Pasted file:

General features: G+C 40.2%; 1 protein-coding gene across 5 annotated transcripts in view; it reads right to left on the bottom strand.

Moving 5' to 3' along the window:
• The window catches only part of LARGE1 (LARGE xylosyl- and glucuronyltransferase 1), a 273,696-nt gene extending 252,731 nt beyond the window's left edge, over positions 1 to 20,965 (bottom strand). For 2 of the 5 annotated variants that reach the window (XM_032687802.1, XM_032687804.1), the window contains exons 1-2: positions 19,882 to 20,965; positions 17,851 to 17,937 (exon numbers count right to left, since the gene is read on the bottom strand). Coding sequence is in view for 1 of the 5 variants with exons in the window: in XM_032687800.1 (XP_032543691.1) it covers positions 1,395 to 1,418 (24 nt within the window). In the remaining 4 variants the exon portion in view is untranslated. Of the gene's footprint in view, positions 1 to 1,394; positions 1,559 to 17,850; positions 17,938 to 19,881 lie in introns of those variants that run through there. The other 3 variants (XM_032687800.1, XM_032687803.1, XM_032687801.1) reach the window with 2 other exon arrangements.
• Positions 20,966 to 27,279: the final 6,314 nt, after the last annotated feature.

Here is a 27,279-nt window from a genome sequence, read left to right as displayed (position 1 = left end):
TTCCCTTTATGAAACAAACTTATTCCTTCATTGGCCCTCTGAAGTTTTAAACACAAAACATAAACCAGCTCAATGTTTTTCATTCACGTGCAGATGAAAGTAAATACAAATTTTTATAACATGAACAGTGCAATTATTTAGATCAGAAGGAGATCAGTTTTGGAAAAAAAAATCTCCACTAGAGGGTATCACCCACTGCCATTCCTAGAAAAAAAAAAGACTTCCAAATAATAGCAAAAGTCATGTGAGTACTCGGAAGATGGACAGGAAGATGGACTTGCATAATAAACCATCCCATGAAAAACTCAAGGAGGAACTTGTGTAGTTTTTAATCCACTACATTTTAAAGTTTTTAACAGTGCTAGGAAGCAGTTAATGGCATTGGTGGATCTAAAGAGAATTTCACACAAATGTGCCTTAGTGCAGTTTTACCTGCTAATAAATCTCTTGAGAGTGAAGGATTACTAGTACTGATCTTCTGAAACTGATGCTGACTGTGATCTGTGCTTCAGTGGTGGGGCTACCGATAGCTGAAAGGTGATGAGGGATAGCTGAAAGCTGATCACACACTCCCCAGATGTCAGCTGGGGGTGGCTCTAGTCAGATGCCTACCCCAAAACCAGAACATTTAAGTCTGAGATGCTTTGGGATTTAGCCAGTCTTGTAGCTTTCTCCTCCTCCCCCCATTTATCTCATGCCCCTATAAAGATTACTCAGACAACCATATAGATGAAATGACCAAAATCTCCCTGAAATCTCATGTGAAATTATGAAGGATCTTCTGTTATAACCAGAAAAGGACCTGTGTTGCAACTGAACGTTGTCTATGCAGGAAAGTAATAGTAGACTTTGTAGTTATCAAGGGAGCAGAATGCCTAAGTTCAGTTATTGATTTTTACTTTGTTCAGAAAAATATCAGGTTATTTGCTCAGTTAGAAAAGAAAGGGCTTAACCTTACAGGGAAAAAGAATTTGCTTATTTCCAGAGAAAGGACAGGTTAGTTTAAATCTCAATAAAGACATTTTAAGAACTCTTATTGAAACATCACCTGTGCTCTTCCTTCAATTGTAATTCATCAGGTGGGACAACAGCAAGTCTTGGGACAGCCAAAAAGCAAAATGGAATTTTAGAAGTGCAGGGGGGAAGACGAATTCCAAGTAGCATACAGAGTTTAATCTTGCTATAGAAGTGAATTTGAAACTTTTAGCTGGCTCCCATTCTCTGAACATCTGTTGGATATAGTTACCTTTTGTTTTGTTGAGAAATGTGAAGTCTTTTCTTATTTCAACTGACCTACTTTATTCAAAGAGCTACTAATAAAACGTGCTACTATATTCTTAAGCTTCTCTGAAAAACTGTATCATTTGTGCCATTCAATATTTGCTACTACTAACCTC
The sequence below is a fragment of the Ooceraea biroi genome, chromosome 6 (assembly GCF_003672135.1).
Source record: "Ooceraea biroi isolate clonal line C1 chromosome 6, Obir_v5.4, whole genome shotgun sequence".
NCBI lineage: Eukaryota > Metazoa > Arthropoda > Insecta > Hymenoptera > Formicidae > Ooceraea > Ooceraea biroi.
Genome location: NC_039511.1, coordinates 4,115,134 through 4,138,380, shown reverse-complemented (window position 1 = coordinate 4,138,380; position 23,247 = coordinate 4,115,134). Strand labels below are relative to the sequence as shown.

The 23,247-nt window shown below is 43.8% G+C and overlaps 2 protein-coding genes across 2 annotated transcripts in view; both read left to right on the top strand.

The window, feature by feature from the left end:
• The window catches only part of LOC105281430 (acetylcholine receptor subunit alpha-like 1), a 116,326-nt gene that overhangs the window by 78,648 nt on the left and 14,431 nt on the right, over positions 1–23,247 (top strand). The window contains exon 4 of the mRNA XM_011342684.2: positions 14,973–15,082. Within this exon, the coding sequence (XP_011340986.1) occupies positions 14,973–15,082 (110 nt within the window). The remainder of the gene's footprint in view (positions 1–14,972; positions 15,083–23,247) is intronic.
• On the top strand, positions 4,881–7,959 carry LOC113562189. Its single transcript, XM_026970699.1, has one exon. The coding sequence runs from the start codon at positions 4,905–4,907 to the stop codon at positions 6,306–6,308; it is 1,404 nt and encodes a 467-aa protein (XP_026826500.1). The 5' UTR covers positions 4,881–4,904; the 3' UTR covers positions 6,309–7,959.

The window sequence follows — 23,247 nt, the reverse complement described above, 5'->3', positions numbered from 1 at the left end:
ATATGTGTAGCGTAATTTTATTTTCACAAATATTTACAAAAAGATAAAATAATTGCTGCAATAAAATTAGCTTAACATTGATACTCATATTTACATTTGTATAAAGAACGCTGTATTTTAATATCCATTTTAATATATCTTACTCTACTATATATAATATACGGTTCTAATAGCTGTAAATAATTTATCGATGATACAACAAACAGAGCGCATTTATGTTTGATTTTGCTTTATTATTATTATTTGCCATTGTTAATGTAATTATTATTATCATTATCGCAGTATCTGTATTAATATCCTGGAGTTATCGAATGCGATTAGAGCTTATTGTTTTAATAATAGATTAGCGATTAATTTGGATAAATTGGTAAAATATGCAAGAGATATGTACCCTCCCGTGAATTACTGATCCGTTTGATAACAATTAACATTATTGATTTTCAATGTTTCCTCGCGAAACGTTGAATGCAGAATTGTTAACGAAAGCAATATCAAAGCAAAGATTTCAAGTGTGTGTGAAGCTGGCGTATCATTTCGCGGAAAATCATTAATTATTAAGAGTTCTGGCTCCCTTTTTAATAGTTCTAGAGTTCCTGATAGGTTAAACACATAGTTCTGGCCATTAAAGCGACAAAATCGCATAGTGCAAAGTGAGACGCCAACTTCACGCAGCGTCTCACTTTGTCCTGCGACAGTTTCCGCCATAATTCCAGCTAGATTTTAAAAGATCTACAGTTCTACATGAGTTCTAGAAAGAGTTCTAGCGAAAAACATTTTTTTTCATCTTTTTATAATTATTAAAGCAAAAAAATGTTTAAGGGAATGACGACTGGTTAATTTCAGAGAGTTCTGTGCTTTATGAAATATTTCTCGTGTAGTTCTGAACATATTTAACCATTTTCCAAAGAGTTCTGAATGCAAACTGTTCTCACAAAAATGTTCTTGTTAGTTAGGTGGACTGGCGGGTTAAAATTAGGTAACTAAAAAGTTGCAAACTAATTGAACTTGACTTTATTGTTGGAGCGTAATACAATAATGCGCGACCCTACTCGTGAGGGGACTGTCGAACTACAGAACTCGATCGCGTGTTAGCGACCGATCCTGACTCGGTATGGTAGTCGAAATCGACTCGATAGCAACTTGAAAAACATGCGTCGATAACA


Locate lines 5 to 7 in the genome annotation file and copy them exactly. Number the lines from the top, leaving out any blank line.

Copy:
Here is a 27,279-nt window from a genome sequence, read left to right as displayed (position 1 = left end):
TTCCCTTTATGAAACAAACTTATTCCTTCATTGGCCCTCTGAAGTTTTAAACACAAAACATAAACCAGCTCAATGTTTTTCATTCACGTGCAGATGAAAGTAAATACAAATTTTTATAACATGAACAGTGCAATTATTTAGATCAGAAGGAGATCAGTTTTGGAAAAAAAAATCTCCACTAGAGGGTATCACCCACTGCCATTCCTAGAAAAAAAAAAGACTTCCAAATAATAGCAAAAGTCATGTGAGTACTCGGAAGATGGACAGGAAGATGGACTTGCATAATAAACCATCCCATGAAAAACTCAAGGAGGAACTTGTGTAGTTTTTAATCCACTACATTTTAAAGTTTTTAACAGTGCTAGGAAGCAGTTAATGGCATTGGTGGATCTAAAGAGAATTTCACACAAATGTGCCTTAGTGCAGTTTTACCTGCTAATAAATCTCTTGAGAGTGAAGGATTACTAGTACTGATCTTCTGAAACTGATGCTGACTGTGATCTGTGCTTCAGTGGTGGGGCTACCGATAGCTGAAAGGTGATGAGGGATAGCTGAAAGCTGATCACACACTCCCCAGATGTCAGCTGGGGGTGGCTCTAGTCAGATGCCTACCCCAAAACCAGAACATTTAAGTCTGAGATGCTTTGGGATTTAGCCAGTCTTGTAGCTTTCTCCTCCTCCCCCCATTTATCTCATGCCCCTATAAAGATTACTCAGACAACCATATAGATGAAATGACCAAAATCTCCCTGAAATCTCATGTGAAATTATGAAGGATCTTCTGTTATAACCAGAAAAGGACCTGTGTTGCAACTGAACGTTGTCTATGCAGGAAAGTAATAGTAGACTTTGTAGTTATCAAGGGAGCAGAATGCCTAAGTTCAGTTATTGATTTTTACTTTGTTCAGAAAAATATCAGGTTATTTGCTCAGTTAGAAAAGAAAGGGCTTAACCTTACAGGGAAAAAGAATTTGCTTATTTCCAGAGAAAGGACAGGTTAGTTTAAATCTCAATAAAGACATTTTAAGAACTCTTATTGAAACATCACCTGTGCTCTTCCTTCAATTGTAATTCATCAGGTGGGACAACAGCAAGTCTTGGGACAGCCAAAAAGCAAAATGGAATTTTAGAAGTGCAGGGGGGAAGACGAATTCCAAGTAGCATACAGAGTTTAATCTTGCTATAGAAGTGAATTTGAAACTTTTAGCTGGCTCCCATTCTCTGAACATCTGTTGGATATAGTTACCTTTTGTTTTGTTGAGAAATGTGAAGTCTTTTCTTATTTCAACTGACCTACTTTATTCAAAGAGCTACTAATAAAACGTGCTACTATATTCTTAAGCTTCTCTGAAAAACTGTATCATTTGTGCCATTCAATATTTGCTACTACTAACCTC
The sequence below is a fragment of the Ooceraea biroi genome, chromosome 6 (assembly GCF_003672135.1).